So I was like, hmm, imagine if I went to the mall and started just pitching people in real life what they say to us through LinkedIn. And that’s what I did. I essentially got four or five, six different types of cold DMS that really were sent to myself and our CMO, and I walked up to random people all day long at the mall asking them if I could get 15 minutes on their calendar to discuss the synergies that may exist between us. And the reaction was pretty hilarious.

Rich: Yeah. You didn’t get a whole lot of takers on that one.

Gaetano: No, I struck out, I think I approached like 50 people and it was zero out of 50. The only one person that said ‘yes’ was Santa.

Rich: Oh, that is very sweet. You know, it’s funny because I had a post recently basically complaining about the same thing and like how quickly in the messenger on LinkedIn, people just try and twist things to sell you things. And you can see that coming a mile away. And to me it never works. I complained about it. I got pretty good engagement, but you took it to a whole other level by creating that video, which was definitely very funny.

So another post that got a lot of traction was one that focused on one of my least favorite requests, either online or off, when somebody asks, can I pick your brain? Oh it just makes my skin crawl because, and not that I haven’t said it. Ok I’m as imperfect as anybody else, but there’s just something zombie-esque about, “I want to pick your brain”.  So let’s talk about that post. What did you do in that post to get so many engagements? Because this one didn’t have any video by the way. This one was basically, you just had a text post that got great engagement.

Gaetano: Yeah, exactly. And the interesting thing that I see with text-based posts is that they do tend to go farther. There’s something about the LinkedIn algorithm that loves text only posts, no videos, no links, no images, nothing, just pure text. They love that. Even though video content can go really far in the feed, what I’ve noticed with video content is that engagement tends to be higher, but the reach tends to be fewer.

But anyway so going into this one, I get asked this all the time I’m sure you do as well, people want to know, “Hey, I’d love to pick your brain about demand generation”. Okay. So, you know the thing is I run a team of eight marketers remotely, I’m really busy. Every moment of my day counts for a lot of responsibilities. Pressure is high to perform, I need to drive leads every day. I have a daily lead quota and monthly lead quota for our sales team to hit for marketing. So essentially, every hour of my day or minute of my day that is not spent toward those goals is a detractor.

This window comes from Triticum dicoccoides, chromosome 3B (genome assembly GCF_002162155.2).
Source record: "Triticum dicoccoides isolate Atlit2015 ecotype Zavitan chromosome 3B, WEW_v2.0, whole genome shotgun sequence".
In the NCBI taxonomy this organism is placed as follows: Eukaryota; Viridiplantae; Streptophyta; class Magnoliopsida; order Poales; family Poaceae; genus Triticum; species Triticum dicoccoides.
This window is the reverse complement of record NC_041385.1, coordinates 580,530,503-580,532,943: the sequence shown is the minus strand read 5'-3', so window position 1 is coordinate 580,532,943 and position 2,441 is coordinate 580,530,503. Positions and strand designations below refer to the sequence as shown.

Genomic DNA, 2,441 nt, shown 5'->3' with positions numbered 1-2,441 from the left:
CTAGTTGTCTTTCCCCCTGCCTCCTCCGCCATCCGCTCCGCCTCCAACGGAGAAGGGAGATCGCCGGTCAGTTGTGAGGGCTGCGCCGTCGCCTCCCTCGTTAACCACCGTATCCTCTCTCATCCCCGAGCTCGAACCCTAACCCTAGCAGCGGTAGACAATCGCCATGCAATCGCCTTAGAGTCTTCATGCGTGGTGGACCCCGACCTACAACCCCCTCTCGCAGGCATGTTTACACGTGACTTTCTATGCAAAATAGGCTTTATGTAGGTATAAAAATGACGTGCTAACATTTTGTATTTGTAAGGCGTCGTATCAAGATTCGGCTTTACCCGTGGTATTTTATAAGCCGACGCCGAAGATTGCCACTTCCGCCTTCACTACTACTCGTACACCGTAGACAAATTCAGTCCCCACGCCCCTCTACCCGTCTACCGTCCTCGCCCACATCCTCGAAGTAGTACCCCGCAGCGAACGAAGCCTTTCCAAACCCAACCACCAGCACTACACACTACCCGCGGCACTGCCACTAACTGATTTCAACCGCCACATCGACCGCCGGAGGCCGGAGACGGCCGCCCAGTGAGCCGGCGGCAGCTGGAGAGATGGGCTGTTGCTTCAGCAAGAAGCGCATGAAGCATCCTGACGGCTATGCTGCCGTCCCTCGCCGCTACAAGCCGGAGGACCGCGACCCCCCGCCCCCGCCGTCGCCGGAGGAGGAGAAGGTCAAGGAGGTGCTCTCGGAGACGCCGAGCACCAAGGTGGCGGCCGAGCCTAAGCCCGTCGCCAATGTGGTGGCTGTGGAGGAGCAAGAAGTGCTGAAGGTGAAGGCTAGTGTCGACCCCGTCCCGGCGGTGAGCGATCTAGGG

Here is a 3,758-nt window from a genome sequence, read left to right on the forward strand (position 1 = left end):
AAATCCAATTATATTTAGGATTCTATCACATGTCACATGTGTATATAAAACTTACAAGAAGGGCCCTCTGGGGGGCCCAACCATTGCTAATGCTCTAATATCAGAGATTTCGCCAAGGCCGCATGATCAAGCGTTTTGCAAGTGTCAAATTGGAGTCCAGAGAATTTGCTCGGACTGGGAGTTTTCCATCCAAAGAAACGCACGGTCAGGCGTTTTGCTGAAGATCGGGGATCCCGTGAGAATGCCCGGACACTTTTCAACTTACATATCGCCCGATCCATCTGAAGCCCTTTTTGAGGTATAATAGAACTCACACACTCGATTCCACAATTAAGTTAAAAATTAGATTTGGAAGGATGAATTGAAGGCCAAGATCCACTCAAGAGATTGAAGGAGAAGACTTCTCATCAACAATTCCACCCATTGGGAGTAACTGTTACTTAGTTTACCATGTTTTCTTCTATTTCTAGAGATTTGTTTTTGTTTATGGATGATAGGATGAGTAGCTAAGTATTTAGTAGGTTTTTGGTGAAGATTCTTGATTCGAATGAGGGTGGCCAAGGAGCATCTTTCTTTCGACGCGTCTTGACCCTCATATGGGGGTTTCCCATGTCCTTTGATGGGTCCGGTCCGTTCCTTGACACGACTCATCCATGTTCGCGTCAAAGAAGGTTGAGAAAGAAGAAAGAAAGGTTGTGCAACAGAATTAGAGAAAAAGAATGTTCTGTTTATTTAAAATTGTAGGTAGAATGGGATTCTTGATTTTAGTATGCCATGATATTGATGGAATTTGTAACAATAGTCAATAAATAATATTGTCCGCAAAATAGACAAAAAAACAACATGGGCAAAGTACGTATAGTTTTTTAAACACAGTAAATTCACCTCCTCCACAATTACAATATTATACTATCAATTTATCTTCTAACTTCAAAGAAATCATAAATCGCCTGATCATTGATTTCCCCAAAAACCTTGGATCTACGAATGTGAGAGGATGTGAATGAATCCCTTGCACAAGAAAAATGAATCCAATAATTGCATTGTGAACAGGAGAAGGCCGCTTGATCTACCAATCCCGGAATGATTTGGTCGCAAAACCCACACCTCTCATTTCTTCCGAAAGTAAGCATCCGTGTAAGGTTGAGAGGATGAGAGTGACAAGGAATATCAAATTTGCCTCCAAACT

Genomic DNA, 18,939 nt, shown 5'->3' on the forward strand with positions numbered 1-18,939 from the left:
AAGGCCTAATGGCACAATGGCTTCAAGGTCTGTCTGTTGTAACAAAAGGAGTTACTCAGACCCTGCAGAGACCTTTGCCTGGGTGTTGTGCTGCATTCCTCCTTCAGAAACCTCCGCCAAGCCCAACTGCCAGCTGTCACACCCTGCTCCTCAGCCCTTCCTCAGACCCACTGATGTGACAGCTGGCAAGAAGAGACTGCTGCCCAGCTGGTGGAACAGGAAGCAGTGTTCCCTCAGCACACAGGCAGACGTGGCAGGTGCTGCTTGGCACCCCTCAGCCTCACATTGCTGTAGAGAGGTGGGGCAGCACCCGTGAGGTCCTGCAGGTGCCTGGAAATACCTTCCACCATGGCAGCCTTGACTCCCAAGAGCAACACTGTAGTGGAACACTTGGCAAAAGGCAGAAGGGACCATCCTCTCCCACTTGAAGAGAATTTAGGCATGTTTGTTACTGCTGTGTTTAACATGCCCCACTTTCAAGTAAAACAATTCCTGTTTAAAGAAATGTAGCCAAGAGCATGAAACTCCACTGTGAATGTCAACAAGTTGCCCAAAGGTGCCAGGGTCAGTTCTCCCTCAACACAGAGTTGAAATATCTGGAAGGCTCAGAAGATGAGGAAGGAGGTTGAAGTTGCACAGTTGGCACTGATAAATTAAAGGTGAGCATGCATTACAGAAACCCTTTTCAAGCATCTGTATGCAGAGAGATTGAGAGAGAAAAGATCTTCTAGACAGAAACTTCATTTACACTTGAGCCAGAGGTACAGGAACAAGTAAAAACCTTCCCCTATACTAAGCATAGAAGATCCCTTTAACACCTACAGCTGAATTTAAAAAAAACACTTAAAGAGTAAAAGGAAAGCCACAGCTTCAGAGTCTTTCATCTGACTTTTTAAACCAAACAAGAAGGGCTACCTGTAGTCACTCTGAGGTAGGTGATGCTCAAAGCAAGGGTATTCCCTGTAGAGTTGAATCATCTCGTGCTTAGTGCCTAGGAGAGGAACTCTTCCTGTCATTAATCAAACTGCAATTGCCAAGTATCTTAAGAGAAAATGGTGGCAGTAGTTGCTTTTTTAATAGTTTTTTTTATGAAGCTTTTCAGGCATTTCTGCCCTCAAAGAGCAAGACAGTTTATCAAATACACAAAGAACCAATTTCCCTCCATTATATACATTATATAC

So when people ask to pick my brain over and over and over again, you know, if I were to take all those calls, I’d essentially have zero time left for myself and I wouldn’t get any work done. I would just be letting people pick my brain all day. So I figured, how could I turn this into something positive? And then I’ve noticed like what Gary V(aynerchuk) is doing and what a lot of others are doing and they’re using this to spin it as a positive. So essentially the post that I wrote was “Here’s the Formula”.

So the intro line is basically just stating the problem, “What to do when people ask, ‘Can I pick your brain’” And then the following line was, “Here’s how I will tackle this problem”. So I answered my own question by saying instead of jumping on a call, I will make a five minute video about all the things you want to pick my brain on. So I will save us the hour of just small talk and going through the whole thing and whatever. I will broadcast that content and add it to my concept library and then everybody will see it. And then the benefits of that are X, Y, Z. And one of the benefits was other people will be able to comment on that content and you’ll get perspective from all these different other people that you wouldn’t have gotten if you would have just jumped on that call.